This simultaneity - even putting two bridges now across the Sava River - allowed the force to move in there very rapidly and set the best conditions for success. I might add that, as of today, we've had roughly 1800 air flights into the region, 28 ships have docked and have off-loaded their cargo along the Adriatic coast, and nearly 300 trains with 30 or 40 cars each have transported men, materiel and equipment into the region. This is a massive undertaking - the largest operation in Europe since the end of World War Two. It's that professionalism, that control of air, land, sea and rail movements, that allowed the force to get set up and be in position by D + 30.
We are on track. We have met the D+30 requirements, and the operation has been successful because of the cooperation here at NATO, by the ACE Movement Control Centre at SHAPE, and the cooperation of the nations. We have 34 nations now that have joined us. We are deconflicting 34 moves into this region, and I might add that the Russian move is taking place now by both air and rail into Bosnia - that is taking place today. So we've had very good success in getting the force into the region. That was our first task - how do we get it in there.
Now if I can go to this chart, it shows here where the force is located and also the zone of separation. I'd like to talk about that. Again, our plan, our goal in OPLAN 10405 was to get ten brigade headquarters into the region by D+30. Ladies and gentlemen, ten brigade headquarters are on the ground now in Bosnia. And they're broken up into Sector North, Sector Southeast and Sector Southwest. And these are their locations. It's multinational brigades, and they are set.
So the command and control that we wanted in by D+30, and the force presence that we wanted, are set. Twenty-three manoeuvre battalions are on the ground now. And as a result of this rapid deployment, as a result of the command and control, that presence and that working at the Joint Military Commission level with all the parties involved, has provided some very good results. In my report to you as we look at this map - and it will be updated today, this is one day old - the good news here is along this line of separation, what is shown in green, red and blue is very significant. Red and blue determine the different parties.
So it shows movement, clearing - voluntary clearing, withdrawal from the zone of separation. Here in green is totally withdrawn. So both parties have pulled back from this entire sector. You can see around Sarajevo the movement, and we expect to see that, when the final report is given, even around Gorazde. This is excellent news and I think it's very significant on the professionalism of the force that's been committed. But it's because we've been able to move rapidly into this region that I think we have the results that have been realized so far.
This will be further updated over the day and into tomorrow, and the final report will be forthcoming. I can report now, Secretary General, that in the area of the zone of separation the commanders report there's a high probability of compliance for that requirement. Also in the removal of mines, we've had excellent cooperation with the parties. And because we have had a presence by the command and control element there, and working with the Joint Military Commission, COMIFOR and his commanders have had reports given to them in excess of 1400 different minefields have been identified throughout this 1,000 kilometre zone of separation, and there's a high probability of compliance there. I might add because of terrain and weather, we're not going to be able to remove every mine. But the trend in both these areas is very positive, and at D+30 we're very encouraged by what has occurred there. It's a great testimony to the plan itself, but also to the professionalism of the leadership on the ground and the troops of the IFOR.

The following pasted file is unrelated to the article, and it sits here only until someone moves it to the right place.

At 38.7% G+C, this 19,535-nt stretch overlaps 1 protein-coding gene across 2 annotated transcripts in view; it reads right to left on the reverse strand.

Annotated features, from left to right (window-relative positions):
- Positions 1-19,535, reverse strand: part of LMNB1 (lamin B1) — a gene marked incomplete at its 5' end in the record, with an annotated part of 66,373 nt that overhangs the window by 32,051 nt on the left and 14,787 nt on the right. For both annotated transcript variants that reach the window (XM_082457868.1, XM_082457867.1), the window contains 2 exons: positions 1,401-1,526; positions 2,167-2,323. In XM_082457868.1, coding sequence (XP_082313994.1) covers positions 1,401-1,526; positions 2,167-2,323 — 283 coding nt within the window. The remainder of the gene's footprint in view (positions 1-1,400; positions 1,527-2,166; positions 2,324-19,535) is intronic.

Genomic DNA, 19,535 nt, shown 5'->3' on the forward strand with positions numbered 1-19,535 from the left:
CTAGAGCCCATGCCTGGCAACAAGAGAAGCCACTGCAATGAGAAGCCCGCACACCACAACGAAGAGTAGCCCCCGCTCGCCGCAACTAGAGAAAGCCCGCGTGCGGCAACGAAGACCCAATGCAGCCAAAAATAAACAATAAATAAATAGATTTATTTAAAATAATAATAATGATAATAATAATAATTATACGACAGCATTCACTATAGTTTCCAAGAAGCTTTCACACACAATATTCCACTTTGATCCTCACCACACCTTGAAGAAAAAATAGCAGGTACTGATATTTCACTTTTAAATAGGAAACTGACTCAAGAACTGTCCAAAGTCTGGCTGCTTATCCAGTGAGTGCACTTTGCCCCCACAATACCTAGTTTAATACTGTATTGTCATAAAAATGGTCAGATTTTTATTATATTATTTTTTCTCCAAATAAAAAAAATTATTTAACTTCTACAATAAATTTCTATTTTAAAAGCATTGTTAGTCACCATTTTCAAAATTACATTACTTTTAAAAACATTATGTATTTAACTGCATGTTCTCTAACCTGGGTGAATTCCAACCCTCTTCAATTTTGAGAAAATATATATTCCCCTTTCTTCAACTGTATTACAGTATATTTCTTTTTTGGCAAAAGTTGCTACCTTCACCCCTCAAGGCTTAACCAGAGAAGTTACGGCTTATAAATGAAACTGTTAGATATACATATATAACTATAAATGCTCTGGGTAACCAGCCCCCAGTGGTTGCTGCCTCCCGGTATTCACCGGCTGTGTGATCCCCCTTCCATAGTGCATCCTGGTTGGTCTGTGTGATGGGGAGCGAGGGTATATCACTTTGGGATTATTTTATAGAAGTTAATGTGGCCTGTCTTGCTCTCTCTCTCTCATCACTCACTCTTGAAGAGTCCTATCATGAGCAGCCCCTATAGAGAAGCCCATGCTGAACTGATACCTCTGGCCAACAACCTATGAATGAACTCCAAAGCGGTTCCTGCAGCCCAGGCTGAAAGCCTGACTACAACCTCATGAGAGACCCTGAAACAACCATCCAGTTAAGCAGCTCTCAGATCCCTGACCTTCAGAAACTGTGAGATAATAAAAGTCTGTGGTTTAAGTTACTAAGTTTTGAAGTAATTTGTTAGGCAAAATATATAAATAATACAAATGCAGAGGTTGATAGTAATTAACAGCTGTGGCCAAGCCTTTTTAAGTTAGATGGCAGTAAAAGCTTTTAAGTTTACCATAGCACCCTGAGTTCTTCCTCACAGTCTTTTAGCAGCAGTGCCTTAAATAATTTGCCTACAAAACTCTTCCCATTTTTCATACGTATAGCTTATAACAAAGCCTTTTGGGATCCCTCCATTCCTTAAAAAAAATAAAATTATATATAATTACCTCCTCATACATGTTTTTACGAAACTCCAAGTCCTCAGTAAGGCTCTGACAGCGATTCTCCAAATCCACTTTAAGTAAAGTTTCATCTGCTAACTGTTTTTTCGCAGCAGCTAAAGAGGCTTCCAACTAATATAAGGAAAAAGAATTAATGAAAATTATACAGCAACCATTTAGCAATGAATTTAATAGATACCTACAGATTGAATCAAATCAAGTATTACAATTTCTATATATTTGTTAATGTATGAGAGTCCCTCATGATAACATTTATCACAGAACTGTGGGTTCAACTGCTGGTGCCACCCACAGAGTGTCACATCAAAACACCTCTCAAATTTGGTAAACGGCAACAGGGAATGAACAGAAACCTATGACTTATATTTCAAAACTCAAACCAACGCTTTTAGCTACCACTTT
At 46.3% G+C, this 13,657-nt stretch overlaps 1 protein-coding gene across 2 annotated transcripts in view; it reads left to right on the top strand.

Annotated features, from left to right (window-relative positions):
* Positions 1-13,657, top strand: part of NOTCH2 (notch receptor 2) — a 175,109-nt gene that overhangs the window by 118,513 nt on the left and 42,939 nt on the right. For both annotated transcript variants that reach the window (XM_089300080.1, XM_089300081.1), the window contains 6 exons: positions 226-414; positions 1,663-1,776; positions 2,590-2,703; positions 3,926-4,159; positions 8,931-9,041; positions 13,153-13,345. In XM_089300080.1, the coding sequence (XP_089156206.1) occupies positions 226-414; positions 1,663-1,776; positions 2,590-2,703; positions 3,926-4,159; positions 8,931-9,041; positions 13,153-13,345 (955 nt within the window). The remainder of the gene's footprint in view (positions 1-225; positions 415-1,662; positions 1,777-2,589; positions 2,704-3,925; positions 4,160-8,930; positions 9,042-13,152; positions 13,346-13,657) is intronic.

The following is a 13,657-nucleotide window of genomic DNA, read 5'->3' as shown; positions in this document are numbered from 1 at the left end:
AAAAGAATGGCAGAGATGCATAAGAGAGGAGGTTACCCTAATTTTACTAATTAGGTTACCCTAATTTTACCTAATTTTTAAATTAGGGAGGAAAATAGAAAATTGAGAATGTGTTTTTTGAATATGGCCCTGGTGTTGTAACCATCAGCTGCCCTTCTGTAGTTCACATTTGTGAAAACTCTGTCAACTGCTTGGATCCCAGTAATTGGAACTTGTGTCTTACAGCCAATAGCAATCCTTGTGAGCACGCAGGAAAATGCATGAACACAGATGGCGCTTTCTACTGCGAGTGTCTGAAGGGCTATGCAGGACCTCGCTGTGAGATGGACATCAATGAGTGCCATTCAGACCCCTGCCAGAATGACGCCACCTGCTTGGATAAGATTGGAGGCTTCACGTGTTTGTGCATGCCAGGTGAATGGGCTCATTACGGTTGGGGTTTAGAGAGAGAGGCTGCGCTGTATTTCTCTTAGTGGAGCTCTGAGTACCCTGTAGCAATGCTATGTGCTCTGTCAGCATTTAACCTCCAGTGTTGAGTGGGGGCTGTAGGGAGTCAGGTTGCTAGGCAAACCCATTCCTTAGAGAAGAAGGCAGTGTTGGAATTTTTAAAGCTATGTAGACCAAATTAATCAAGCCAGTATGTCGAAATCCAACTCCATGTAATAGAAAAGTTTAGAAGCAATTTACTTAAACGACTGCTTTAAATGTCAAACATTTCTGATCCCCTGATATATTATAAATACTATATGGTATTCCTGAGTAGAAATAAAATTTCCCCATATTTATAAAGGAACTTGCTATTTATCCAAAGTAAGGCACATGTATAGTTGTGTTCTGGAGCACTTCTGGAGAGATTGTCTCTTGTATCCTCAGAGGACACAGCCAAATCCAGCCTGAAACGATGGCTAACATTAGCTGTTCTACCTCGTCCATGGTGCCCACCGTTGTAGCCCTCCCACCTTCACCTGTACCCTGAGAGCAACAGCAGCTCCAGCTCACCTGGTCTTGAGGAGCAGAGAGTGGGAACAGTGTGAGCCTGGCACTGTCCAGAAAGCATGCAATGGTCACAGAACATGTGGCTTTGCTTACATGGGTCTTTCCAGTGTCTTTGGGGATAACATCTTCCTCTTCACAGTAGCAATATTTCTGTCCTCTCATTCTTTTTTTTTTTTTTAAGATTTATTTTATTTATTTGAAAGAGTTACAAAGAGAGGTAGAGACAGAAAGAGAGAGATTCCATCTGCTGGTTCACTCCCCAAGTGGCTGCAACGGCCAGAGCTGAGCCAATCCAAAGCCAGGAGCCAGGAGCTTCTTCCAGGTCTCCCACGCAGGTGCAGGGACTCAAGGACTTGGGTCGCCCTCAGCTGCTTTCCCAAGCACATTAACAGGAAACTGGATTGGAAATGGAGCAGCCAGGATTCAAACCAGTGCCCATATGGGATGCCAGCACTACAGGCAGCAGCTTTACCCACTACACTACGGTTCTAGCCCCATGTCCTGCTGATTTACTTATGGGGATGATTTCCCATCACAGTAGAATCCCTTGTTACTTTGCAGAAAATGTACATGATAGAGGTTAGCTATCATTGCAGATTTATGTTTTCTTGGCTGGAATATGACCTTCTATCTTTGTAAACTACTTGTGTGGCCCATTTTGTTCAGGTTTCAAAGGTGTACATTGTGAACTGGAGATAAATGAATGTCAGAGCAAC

Montserrat Radigales, El Periodico: You just mentioned you were able today to assure cooperation with the International War Crimes Tribunal to Mr. Goldstone. I wonder if there has been from his part a specific request as regards access to the Lujbja mine, where there have been allegations that there are mass graves and also maybe now that D+30 has passed and IFOR will be freer from its priorities because there have been consistent reports of particular cases where accused people have been maybe sitting in a bar with the local population with IFOR soldiers around and nothing has happened. Have you been able to give Mr. Goldstone assurances in that respect?
Secretary General: General Joulwan and myself have had a productive, very positive meeting with Mr. Goldstone, which is continuing now. Let me tell you that the cooperation between NATO and the tribunal, in particular with Mr. Goldstone, is going very, very well. We have, as you know, a mechanism for cooperation and we are trying to work on the details today, but both parties, both Mr. Goldstone and NATO, are happy with the way things are going, as far as cooperation is concerned. But let me insist once again that IFOR has a mission, which is a basic mission; we look with great concern at the situation of the war criminals, which I have mentioned in my first intervention, but we will try to help, but keeping in mind that the first task we have is the one that General Joulwan has just presented and it would have been impossible to cover the thousands of kilometres of this line if we had not done what we have been doing, but let me tell you that we have enormous concern and preoccupation for the three issues you have mentioned and we guarantee that the work with Mr. Goldstone is going very, very well. They are talking now, they are working now with our teams, they think that the details they are working on now will be solved today.
Frederick Bonnart, NATO's 16 Nations: My question is to General Joulwan. IFOR has been criticised, as you know, for lack of reaction to certain attacks which took place, obviously individual attacks, but how is IFOR going to be able to deal with individual terrorist attacks which are liable to take place?